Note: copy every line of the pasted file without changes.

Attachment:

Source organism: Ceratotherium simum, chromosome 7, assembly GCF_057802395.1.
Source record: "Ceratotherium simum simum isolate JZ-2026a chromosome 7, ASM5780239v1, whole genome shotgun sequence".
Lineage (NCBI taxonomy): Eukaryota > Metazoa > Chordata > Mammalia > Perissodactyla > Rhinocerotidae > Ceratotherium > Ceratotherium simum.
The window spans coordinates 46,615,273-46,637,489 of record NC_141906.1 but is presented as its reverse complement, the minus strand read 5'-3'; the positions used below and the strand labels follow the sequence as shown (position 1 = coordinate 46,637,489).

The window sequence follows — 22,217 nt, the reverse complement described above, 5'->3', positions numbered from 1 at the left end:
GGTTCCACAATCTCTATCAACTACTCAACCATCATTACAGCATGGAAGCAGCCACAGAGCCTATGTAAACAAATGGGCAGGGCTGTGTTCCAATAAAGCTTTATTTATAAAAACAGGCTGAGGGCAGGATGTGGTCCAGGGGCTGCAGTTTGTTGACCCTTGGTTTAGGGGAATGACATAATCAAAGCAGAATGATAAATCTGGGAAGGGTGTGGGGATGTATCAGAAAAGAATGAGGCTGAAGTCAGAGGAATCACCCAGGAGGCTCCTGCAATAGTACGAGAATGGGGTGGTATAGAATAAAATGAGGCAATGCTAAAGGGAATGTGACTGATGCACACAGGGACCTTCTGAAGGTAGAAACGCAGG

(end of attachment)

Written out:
Source organism: Ceratotherium simum, chromosome 7, assembly GCF_057802395.1.
Source record: "Ceratotherium simum simum isolate JZ-2026a chromosome 7, ASM5780239v1, whole genome shotgun sequence".
Lineage (NCBI taxonomy): Eukaryota > Metazoa > Chordata > Mammalia > Perissodactyla > Rhinocerotidae > Ceratotherium > Ceratotherium simum.
The window spans coordinates 46,615,273-46,637,489 of record NC_141906.1 but is presented as its reverse complement, the minus strand read 5'-3'; the positions used below and the strand labels follow the sequence as shown (position 1 = coordinate 46,637,489).

The window sequence follows — 22,217 nt, the reverse complement described above, 5'->3', positions numbered from 1 at the left end:
GGTTCCACAATCTCTATCAACTACTCAACCATCATTACAGCATGGAAGCAGCCACAGAGCCTATGTAAACAAATGGGCAGGGCTGTGTTCCAATAAAGCTTTATTTATAAAAACAGGCTGAGGGCAGGATGTGGTCCAGGGGCTGCAGTTTGTTGACCCTTGGTTTAGGGGAATGACATAATCAAAGCAGAATGATAAATCTGGGAAGGGTGTGGGGATGTATCAGAAAAGAATGAGGCTGAAGTCAGAGGAATCACCCAGGAGGCTCCTGCAATAGTACGAGAATGGGGTGGTATAGAATAAAATGAGGCAATGCTAAAGGGAATGTGACTGATGCACACAGGGACCTTCTGAAGGTAGAAACGCAGG